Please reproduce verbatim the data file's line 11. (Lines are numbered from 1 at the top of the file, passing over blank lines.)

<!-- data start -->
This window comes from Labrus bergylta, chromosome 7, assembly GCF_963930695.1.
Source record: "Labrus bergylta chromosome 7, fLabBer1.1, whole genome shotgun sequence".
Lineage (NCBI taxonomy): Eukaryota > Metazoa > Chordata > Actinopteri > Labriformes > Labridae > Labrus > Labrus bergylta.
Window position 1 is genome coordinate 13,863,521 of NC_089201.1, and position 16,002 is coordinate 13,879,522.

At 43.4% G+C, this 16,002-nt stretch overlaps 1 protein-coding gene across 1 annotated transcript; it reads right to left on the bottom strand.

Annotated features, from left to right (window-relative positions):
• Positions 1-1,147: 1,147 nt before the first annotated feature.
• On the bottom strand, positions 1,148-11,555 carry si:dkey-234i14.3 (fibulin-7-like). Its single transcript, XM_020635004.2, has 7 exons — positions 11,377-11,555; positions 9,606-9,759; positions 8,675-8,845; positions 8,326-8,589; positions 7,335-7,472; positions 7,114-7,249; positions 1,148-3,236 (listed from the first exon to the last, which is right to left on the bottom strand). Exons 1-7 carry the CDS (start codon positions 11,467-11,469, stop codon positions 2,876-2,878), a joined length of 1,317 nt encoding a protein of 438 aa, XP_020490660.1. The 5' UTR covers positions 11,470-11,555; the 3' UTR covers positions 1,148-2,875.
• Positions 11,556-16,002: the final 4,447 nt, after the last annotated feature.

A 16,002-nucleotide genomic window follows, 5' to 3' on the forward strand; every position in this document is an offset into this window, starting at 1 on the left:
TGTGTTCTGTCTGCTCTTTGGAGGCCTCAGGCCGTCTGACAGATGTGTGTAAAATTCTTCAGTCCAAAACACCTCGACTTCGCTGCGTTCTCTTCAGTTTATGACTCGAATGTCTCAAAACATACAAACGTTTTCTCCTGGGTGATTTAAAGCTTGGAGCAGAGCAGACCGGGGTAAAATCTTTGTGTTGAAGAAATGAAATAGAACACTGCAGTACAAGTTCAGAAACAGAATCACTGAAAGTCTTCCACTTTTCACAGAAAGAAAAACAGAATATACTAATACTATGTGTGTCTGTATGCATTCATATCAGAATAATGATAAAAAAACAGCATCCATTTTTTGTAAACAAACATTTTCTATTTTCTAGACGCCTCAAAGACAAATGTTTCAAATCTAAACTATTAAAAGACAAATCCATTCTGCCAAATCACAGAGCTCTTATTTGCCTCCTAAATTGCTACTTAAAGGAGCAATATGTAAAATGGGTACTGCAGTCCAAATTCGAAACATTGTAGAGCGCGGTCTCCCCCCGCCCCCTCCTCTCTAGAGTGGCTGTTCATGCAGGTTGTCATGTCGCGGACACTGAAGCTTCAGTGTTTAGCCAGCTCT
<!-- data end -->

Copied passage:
TGTGTTCTGTCTGCTCTTTGGAGGCCTCAGGCCGTCTGACAGATGTGTGTAAAATTCTTCAGTCCAAAACACCTCGACTTCGCTGCGTTCTCTTCAGTTTATGACTCGAATGTCTCAAAACATACAAACGTTTTCTCCTGGGTGATTTAAAGCTTGGAGCAGAGCAGACCGGGGTAAAATCTTTGTGTTGAAGAAATGAAATAGAACACTGCAGTACAAGTTCAGAAACAGAATCACTGAAAGTCTTCCACTTTTCACAGAAAGAAAAACAGAATATACTAATACTATGTGTGTCTGTATGCATTCATATCAGAATAATGATAAAAAAACAGCATCCATTTTTTGTAAACAAACATTTTCTATTTTCTAGACGCCTCAAAGACAAATGTTTCAAATCTAAACTATTAAAAGACAAATCCATTCTGCCAAATCACAGAGCTCTTATTTGCCTCCTAAATTGCTACTTAAAGGAGCAATATGTAAAATGGGTACTGCAGTCCAAATTCGAAACATTGTAGAGCGCGGTCTCCCCCCGCCCCCTCCTCTCTAGAGTGGCTGTTCATGCAGGTTGTCATGTCGCGGACACTGAAGCTTCAGTGTTTAGCCAGCTCT